I think Bill gave a very good explanation as to why shooting on a tripod is actually easier that trying to accomplish the same hand held. My hand held shots, too, tend to be impulsive and not well thought out. Nor is the composition always what it should have been.
From a technical point of view (sharpness) I don't think there is a clear cut answer. It depends on the focal length, shutter speed, distance to subject, sensor pixel count, and etc.
I once tried to answer this question mathematically, as a function of the standard 1/FL rule of thumb. I set up a target (a test chart I have used for many years and know well in terms of "what is sharp(est)"). I shot a careful tripod shot, using Mup and all the technique I would use to get a perfect picture.
Then I shot the image hand held, taking several images at each of various shutter speeds.
I was actually surprised at the results. I was able to get reasonably consistently sharp shots at "only" 3-4x focal length, so at 50mm that would 1/150 to 1/200s. Before doing this I thought I would have to go higher.
When the D800 was announced there was an ensuing huge argument over the issue of hand holding that camera.
And I want to say that there is also an argument over what sensor spec determines the "hand hold-ability" of a digital camera- is it the pixel count or the pixel density. I can show you mathematically that it is pixel count, not sensor density, and the size of the sensor containing those pixels has no bearing on that.
A tiny 12mpx P&S sensor is no easier or harder to hand hold than a medium format sensor of the same pixel density (all else equal such as shutter speed). All else equal also assumes same field of view, regardless of focal length.
I didn't have a 36 mpx sensor to do the test (nor did anyone else at the time ). But I used what I had, just to see the state of affairs with the sensors available to me, which was my D700 and D300.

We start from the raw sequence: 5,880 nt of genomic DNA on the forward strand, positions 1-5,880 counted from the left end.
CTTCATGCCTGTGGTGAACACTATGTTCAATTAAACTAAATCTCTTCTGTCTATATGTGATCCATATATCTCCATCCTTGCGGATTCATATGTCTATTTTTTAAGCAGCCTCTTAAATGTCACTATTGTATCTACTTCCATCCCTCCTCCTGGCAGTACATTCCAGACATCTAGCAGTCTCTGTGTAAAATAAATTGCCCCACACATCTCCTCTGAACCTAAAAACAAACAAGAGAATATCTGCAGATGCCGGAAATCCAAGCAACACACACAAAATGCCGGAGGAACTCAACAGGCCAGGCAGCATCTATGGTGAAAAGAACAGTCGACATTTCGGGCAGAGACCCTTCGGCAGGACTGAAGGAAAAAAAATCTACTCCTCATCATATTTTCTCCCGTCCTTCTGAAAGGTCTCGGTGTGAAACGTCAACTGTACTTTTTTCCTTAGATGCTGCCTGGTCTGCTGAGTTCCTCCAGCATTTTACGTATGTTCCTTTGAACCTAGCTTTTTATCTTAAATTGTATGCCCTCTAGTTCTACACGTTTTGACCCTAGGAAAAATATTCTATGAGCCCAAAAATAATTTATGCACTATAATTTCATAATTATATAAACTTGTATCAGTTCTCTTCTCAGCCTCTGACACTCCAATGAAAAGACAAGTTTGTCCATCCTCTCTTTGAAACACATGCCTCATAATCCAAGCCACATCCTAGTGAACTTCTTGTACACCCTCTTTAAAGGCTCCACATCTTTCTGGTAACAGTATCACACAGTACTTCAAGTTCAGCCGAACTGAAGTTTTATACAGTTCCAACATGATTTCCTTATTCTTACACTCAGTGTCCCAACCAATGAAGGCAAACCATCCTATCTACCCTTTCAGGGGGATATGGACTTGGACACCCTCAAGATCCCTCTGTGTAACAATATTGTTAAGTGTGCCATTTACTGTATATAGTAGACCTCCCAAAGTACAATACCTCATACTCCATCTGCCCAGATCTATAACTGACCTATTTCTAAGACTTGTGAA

I only tested a short focal length- around 50-100mm, as I recall. I don't know if that would hold up to 200mm with something like my 70-200 VR because the lens weight starts to create issues that transcend the focal length. If my 50mm lens was the same weight and size as my 70-200 then that would help equalize things. (does that make sense?)
I do a lot of birding at 700mm with a 500/4 on a tripod and gimbal. I am amazed that there are times I can't seem to get a sharp shot even at 1/1000s. Not often, and it is difficult to analyze the reasons after the fact. Things like focus. Just to say that as focal length increases I think the issues are complicated and compounded and more difficult to sort out.
Good tripods are heavy. Even better tripods are made from carbon fiber (CF) and are not . And this is one argument for CF. it helps to take the portability aspect out of the decision.
I think some photography, such as street shooting, certain types of event shooting, and basic candid portraiture is usually best done hand held because those images depend on fast instants in time and require agility to capture those moments. Other types of photography are best done in a more studied and slow pace, and involve basically static subjects. You have to factor that into the question.